by Becky GINOS
CENTERVILLE—Being a patient at the Huntsman Cancer Institute is not easy. But thanks to some fourth-graders at Reading Elementary, they’ll feel warm and loved. The children there recently completed a learning service project making loom-knit hats to donate to the facility.
“Reading has a long standing tradition of looming hats,” said fourth-grade teacher Kim Klinker. “Some years back we got a grant to purchase the looms. The yarn has been donated by parents.”
Klinker said two other classes worked on the project before Christmas break and those hats were given to the Road Home Shelter in Salt Lake. “We started right after we got back from the holiday,” she said. “So we’ve been working for about a month. Who we decide to give to changes every year. We did it for an orphanage in Peru for years.”
Last year someone from Reading had a contact with the Granite School District that had several refugees. “We became partners with their first grade,” said Klinker. “This year we heard there was a need at the Huntsman and when we contacted them they were thrilled to have the kids’ hats.”
In conjunction with the activity the teachers explain to the children about the people they are making the hats for and what difficulties they are facing, said Klinker. “Last year we told them about the students at that school who had come to this country for a fresh start with their families,” she said. “This year the kids were really excited about Huntsman and one student has a parent who is being treated there so it made it special and more personal.”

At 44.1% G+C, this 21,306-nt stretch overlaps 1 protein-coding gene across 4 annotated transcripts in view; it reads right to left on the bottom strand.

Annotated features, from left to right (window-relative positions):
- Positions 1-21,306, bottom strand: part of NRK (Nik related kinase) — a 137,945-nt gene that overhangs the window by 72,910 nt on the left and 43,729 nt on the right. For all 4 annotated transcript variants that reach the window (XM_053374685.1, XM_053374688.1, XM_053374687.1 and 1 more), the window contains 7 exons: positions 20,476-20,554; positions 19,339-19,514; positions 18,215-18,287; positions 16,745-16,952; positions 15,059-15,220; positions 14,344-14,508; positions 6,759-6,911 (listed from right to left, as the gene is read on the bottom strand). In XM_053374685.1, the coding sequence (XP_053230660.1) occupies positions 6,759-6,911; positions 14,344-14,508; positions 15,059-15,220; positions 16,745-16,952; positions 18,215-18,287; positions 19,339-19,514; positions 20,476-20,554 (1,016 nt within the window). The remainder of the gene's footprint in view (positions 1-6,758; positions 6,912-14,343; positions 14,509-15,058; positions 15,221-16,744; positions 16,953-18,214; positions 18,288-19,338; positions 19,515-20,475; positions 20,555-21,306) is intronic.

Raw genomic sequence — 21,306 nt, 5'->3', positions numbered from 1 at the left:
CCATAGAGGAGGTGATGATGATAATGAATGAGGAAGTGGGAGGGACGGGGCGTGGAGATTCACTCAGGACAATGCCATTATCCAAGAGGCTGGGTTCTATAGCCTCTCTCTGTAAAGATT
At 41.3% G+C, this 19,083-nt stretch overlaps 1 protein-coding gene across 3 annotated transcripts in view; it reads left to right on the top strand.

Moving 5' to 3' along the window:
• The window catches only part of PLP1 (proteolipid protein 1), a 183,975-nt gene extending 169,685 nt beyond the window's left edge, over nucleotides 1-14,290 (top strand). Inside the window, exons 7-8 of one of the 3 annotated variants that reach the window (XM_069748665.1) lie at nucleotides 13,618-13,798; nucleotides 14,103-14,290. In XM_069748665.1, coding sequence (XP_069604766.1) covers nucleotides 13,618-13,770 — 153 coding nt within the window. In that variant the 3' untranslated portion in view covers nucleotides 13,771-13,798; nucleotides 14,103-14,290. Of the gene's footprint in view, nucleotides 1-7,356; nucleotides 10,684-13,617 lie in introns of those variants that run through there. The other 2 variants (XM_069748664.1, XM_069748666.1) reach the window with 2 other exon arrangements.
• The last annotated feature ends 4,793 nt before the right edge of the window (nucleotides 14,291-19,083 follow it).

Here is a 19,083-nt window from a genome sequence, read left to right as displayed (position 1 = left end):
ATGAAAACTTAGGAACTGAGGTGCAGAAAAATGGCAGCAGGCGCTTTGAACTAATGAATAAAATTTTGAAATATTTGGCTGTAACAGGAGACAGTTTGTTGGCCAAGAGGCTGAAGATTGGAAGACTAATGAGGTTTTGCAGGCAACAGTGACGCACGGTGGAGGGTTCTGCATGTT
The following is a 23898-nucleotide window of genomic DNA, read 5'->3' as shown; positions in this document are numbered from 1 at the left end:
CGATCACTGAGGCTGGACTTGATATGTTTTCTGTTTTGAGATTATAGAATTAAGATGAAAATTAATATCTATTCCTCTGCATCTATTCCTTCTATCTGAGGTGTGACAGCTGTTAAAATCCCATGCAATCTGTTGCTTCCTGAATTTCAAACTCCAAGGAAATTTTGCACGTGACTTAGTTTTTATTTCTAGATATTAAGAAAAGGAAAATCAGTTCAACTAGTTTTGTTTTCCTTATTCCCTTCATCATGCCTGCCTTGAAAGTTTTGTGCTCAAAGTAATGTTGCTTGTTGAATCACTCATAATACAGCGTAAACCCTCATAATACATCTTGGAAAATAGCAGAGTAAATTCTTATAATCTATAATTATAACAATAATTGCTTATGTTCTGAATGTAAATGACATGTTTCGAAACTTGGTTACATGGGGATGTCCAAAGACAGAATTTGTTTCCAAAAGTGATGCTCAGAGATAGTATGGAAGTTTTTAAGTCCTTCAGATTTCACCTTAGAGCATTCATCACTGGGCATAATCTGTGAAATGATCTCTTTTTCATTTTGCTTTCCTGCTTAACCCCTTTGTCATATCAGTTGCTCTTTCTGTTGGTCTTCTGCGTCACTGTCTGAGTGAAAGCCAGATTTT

The representative at Huntsman suggested the children include a note with the hat, said Klinker, which made it even more personal.
“I hope you like the hat I made for you,” read one note. “I try to do my best.”
“I really hope you like this hat,” said another. “I hope it will keep you warm. Have a good winter.”
Before they started the project, Klinker said they found a good instructional video on YouTube for the children to watch. “Some already knew how because they’d learned from an older sibling who had done it here,” she said. “There are kids who have made several hats because they really enjoy it. We kind of let them go on their own. I was looming at home and my husband said, ‘I could do that,’ so we both started looming. It’s fun to do while you’re watching TV.”
The class of 27 made about 40 hats, said Klinker. “They’re mostly hats for teens and adults but we have some for infants too,” she said. “The parents are always so supportive. They say ‘all my children have done it, this is great.’ They want their own loom to keep going at home.”
Klinker said the kids work on the hats during teacher read aloud time and when they’re done with their work they can work quietly on it. “Lots of kids like to take them home because it’s an exciting project for them.”
“It’s just been fun,” said fourth grader Payten Davidson. “My aunt’s going to have a new baby so a hat is going to her. I’ve made a ton at home.”
Harper Gunnell’s father is being treated at the Huntsman. “He’s feeling much better,” he said. “Making a hat is special because he might get one. My mom’s been helping me make a hat for the first time. It’s fun because I don’t have to feel like I’m doing it alone. We were excited when we found out we were doing the hat project. I just finished mine yesterday.”
The community has been very supportive too, said Klinker. “I feel like this is a way to give back and have the kids learn that,” she said. “It’s a good opportunity for the kids to think about someone other than themselves – especially at holiday time.”